Take the 2-minute tour ×
Stack Overflow is a question and answer site for professional and enthusiast programmers. It's 100% free, no registration required.

Beginner question. How come I can do this:

Public Class Form1
    Private StudentsInMyRoom As New ArrayList

    Public Class student
        Public name As String
        Public courses As ArrayList
    End Class

    Private Sub btnCreateStudent_Click(ByVal sender As System.Object, ByVal e As System.EventArgs) Handles btnCreateStudent.Click

        Dim objStudent As New student
        objStudent.name = "Ivan"
        objStudent.courses = New ArrayList
        StudentsInMyRoom.Add(objStudent)
    End Sub

End Class

But I CANNOT do this:

Public Class Form1
    Private StudentsInMyRoom As New ArrayList

    Public Class student
        Public name As String
        Public courses As ArrayList
    End Class


    Dim objStudent As New student
    objStudent.name = "Ivan"
    objStudent.courses = New ArrayList
    StudentsInMyRoom.Add(objStudent)

End Class

In the second example, all of the objStudent.etc get squiggly underlined and it says "declaration expected" when I hover over it. It's the same code except now it is not tied to clicking a button. Can't figure out what is the difference.

share|improve this question
1  
Tip for beginners: don't use ArrayList. Use System.Collections.Generic.List(Of student) instead. –  Joel Coehoorn Sep 30 '11 at 15:53
    
+1 I actually think this is a very good question for a beginner, I'll bet you won't find a book that explains the why's of this. –  m.edmondson Sep 30 '11 at 15:56

2 Answers 2

up vote 2 down vote accepted

It's because the implementation needs to be in a method, the way you have it means the code couldn't possibly be executed, how would you reference this code from elsewhere?

It doesn't have to be tied to a click however:

    Private Sub AnyNameYouLike
        Dim objStudent As New student
        objStudent.name = "Ivan"
        objStudent.courses = New ArrayList
        StudentsInMyRoom.Add(objStudent)
    End Sub

Will work.

share|improve this answer

Rather than tell you how to fix this code directly, I'm going to explain what I think is going wrong with your thought process, so you can also do a better job writing code in the future.

What I see here is a simple misunderstanding for someone new to programming of how classes work. When you build and define a class, you are not (yet) allocating any memory in the computer, and you are not yet telling the computer to do anything. All you are doing is telling the computer about how an object might look at some point in the future. It's not until you actually create an instance of that class that anything happens:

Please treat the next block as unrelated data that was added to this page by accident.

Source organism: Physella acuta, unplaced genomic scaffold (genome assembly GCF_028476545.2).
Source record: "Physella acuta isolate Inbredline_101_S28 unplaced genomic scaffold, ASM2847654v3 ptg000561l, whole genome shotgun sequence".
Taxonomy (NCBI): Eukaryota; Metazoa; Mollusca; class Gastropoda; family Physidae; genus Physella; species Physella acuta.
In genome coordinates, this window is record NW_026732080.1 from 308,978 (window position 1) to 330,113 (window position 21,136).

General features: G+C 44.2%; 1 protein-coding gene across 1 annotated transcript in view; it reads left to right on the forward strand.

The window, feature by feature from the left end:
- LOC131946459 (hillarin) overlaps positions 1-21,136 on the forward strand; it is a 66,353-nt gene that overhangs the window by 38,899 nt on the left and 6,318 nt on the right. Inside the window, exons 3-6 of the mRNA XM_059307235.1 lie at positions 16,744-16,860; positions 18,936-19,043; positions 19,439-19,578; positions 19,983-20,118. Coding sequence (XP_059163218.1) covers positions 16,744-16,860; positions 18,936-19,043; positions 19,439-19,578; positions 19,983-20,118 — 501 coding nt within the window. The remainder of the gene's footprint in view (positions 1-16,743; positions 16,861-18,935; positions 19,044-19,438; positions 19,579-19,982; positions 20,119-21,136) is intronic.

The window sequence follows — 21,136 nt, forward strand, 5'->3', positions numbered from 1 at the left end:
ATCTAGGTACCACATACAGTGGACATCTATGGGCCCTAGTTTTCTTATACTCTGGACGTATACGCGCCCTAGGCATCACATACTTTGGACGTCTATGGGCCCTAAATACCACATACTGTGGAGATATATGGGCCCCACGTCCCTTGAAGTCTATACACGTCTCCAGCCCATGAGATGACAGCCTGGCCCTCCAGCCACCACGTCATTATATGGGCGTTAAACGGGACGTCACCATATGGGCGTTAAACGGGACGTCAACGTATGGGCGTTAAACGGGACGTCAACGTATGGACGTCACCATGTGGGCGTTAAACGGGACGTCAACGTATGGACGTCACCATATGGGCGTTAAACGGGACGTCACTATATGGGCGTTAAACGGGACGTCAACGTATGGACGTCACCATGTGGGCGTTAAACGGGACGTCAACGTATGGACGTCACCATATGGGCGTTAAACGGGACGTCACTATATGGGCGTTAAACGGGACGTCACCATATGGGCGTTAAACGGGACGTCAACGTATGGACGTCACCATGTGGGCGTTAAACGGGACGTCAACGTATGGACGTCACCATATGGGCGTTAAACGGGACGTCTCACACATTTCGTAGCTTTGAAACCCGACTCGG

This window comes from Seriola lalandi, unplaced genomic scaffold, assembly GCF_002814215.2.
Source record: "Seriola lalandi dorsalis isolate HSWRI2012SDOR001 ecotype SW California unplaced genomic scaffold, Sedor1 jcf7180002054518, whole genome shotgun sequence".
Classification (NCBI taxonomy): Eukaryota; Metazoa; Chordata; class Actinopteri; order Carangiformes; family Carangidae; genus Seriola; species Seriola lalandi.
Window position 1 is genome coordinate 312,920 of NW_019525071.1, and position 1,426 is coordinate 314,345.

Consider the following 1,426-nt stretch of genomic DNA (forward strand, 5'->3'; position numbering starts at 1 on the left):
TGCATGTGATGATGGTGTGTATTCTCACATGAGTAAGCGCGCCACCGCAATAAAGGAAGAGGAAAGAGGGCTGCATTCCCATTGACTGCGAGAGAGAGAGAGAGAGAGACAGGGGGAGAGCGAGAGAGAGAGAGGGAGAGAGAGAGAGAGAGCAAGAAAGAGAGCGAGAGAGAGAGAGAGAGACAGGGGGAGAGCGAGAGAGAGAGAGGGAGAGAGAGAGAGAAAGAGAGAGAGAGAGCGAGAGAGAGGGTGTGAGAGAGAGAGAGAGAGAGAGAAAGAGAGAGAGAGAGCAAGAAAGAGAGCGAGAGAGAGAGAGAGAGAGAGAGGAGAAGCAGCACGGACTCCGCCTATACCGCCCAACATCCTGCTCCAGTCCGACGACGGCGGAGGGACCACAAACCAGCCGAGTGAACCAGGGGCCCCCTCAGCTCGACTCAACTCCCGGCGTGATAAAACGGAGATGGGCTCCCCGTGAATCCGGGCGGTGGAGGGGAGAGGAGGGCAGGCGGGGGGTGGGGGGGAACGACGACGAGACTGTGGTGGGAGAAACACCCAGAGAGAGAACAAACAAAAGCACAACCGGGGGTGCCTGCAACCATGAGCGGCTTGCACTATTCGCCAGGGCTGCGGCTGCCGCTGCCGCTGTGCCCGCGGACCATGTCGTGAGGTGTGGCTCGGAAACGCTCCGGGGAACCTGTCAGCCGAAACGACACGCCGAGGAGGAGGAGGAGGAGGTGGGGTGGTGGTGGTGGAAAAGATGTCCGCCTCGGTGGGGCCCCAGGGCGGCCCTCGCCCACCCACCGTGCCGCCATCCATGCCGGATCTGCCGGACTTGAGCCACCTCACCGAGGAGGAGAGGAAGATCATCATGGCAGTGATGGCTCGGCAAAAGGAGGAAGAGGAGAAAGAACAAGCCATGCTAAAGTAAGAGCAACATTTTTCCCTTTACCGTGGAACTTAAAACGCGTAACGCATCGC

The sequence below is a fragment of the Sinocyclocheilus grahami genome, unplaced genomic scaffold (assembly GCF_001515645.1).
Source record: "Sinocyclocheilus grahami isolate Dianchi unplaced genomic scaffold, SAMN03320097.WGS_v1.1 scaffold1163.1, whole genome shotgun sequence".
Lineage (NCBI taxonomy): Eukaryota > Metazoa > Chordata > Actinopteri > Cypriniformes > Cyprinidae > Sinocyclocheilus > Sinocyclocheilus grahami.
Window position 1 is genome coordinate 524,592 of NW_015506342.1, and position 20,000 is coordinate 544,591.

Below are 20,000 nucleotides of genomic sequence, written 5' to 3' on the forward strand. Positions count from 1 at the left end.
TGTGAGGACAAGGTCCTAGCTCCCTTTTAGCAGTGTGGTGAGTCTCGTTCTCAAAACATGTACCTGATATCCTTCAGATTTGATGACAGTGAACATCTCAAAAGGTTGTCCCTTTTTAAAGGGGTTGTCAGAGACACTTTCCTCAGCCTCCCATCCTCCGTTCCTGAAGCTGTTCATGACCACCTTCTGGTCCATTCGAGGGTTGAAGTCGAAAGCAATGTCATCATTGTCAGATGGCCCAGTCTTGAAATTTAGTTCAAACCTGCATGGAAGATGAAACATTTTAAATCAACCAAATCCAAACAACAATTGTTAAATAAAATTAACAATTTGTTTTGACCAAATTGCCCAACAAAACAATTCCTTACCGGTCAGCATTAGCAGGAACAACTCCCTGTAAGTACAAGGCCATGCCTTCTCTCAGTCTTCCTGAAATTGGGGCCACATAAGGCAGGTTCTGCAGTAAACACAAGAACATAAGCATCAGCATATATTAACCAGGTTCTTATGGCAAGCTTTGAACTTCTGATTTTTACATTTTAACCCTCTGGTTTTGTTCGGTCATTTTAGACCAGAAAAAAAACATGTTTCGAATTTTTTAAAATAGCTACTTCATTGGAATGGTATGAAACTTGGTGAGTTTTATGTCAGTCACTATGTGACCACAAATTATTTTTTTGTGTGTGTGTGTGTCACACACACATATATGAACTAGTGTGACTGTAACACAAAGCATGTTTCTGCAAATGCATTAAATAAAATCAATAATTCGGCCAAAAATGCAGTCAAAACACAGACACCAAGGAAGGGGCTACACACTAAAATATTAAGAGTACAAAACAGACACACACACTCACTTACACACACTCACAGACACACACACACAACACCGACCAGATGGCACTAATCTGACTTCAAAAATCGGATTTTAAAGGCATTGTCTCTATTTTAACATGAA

Public Class MyClass
    Public MyField As String
End Class

'Nothing has happened yet

Public myInstance As New MyClass() 

'Now finally we have something we can work with, 
' but we still haven't done anything

myInstance.MyField = "Hello World"

'It's only after this last line that we put a string into memory

Classes can only hold a few specific kinds of things: Fields, Properties, Delegates (events), and Methods (Subs and Functions). All of these things in the class are declarations of something, rather than the thing itself.

Looking at your samples, the code from your second example belongs inside of a method.

If you want this code to run every time you work with a new instance of your class, then there is a special method, called a constructor, that you can use. That is declared like this:

Public Class MyClass
    Public MyField As String

    'This is a constructor
    Public Sub New()
        MyField = "Hello World"
    End Sub
End Class

However, even after this last example you still haven't told the computer to do any work. Again, you must create an instance of the class before the code in that constructor will run.

This is true of all code in all .Net programs anywhere. The way your program starts out is that the .Net framework creates an instance of a special object or form and then calls (runs) a specific method in that form to sort of get the ball rolling for your program. Everything else comes from there.

Eventually you will also learn about Shared items and Modules, that can (sort of) break this rule, in that you don't have to create an instance of the object before using it. But until you are comfortable working with instances, you should not worry about that too much.

Finally, I want to point out two practices in your code that professional programmers would consider poor practice. The first is ArrayLists. I can forgive this, because I suspect you are following a course of study that just hasn't covered generics yet. I only bring it up so you can know not to get too attached to them: there is something better coming. The second is your "obj" prefix. This was considered good practice once upon a time, but is no longer fashionable and now thought to be harmful to the readability of your code. You should not use these prefixes.

share|improve this answer
    
very good explanation. Nice work joel. –  JJS Sep 30 '11 at 17:01

Your Answer

 
discard

By posting your answer, you agree to the privacy policy and terms of service.

Not the answer you're looking for? Browse other questions tagged or ask your own question.